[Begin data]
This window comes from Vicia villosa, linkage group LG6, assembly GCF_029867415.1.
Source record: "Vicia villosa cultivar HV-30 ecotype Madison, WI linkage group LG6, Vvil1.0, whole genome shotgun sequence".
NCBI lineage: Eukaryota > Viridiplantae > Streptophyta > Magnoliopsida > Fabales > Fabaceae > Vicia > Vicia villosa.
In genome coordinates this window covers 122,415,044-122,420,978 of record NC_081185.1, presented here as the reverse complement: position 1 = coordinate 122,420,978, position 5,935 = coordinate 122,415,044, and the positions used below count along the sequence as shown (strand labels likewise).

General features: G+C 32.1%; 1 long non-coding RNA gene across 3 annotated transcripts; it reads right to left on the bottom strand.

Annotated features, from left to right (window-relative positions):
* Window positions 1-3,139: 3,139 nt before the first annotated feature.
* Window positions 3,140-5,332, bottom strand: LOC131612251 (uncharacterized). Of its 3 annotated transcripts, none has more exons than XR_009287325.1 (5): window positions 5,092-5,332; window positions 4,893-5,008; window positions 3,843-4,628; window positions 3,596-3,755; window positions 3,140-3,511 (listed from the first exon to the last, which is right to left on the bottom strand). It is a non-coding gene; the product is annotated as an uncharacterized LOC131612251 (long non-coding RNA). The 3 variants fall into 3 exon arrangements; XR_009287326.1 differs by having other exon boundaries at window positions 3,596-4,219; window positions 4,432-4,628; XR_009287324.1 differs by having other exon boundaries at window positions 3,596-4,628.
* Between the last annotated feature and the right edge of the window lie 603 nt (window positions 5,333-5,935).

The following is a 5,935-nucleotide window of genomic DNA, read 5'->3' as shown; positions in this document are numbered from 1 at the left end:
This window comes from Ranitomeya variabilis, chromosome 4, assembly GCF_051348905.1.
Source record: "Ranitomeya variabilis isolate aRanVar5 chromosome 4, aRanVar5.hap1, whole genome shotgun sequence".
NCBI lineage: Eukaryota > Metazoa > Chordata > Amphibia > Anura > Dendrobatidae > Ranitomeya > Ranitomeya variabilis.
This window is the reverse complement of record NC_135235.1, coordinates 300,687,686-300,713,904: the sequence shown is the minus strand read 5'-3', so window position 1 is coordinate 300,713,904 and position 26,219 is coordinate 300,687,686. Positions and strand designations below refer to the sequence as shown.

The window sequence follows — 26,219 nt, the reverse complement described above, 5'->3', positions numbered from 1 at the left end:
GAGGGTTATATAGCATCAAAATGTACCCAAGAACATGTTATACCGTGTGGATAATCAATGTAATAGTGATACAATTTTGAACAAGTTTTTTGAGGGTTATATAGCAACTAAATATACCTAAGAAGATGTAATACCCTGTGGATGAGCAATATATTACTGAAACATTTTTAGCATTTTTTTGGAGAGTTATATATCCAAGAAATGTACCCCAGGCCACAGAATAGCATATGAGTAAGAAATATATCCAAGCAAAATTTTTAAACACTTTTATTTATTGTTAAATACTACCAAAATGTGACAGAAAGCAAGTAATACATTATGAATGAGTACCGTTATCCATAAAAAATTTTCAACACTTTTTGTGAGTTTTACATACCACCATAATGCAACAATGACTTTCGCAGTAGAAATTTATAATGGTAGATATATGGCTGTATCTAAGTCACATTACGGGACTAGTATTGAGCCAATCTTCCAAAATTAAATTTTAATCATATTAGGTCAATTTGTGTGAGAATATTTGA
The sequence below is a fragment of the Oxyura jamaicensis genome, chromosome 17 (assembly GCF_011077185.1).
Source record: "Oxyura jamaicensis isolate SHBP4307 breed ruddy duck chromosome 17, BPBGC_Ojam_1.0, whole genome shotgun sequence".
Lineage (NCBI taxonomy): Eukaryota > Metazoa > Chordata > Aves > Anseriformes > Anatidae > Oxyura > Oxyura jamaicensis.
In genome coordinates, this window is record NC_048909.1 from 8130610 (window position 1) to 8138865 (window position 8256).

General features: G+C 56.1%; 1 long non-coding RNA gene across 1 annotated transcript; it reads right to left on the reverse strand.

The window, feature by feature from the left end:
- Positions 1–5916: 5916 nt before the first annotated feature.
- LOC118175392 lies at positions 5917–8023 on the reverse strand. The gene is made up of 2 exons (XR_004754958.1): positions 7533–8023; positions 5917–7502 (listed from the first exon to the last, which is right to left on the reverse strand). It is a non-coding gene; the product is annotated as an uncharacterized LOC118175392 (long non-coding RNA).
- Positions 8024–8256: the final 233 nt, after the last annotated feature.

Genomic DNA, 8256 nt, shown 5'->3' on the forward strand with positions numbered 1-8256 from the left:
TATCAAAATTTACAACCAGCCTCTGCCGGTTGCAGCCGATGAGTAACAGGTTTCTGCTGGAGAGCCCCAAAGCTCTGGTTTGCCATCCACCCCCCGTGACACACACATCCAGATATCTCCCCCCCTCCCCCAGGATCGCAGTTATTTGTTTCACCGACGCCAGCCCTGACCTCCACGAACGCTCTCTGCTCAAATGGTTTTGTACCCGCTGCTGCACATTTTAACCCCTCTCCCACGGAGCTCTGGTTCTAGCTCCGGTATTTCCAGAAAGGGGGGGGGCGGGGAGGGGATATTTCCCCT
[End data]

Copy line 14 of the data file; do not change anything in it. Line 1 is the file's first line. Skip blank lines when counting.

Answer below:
This window is the reverse complement of record NC_135235.1, coordinates 300,687,686-300,713,904: the sequence shown is the minus strand read 5'-3', so window position 1 is coordinate 300,713,904 and position 26,219 is coordinate 300,687,686. Positions and strand designations below refer to the sequence as shown.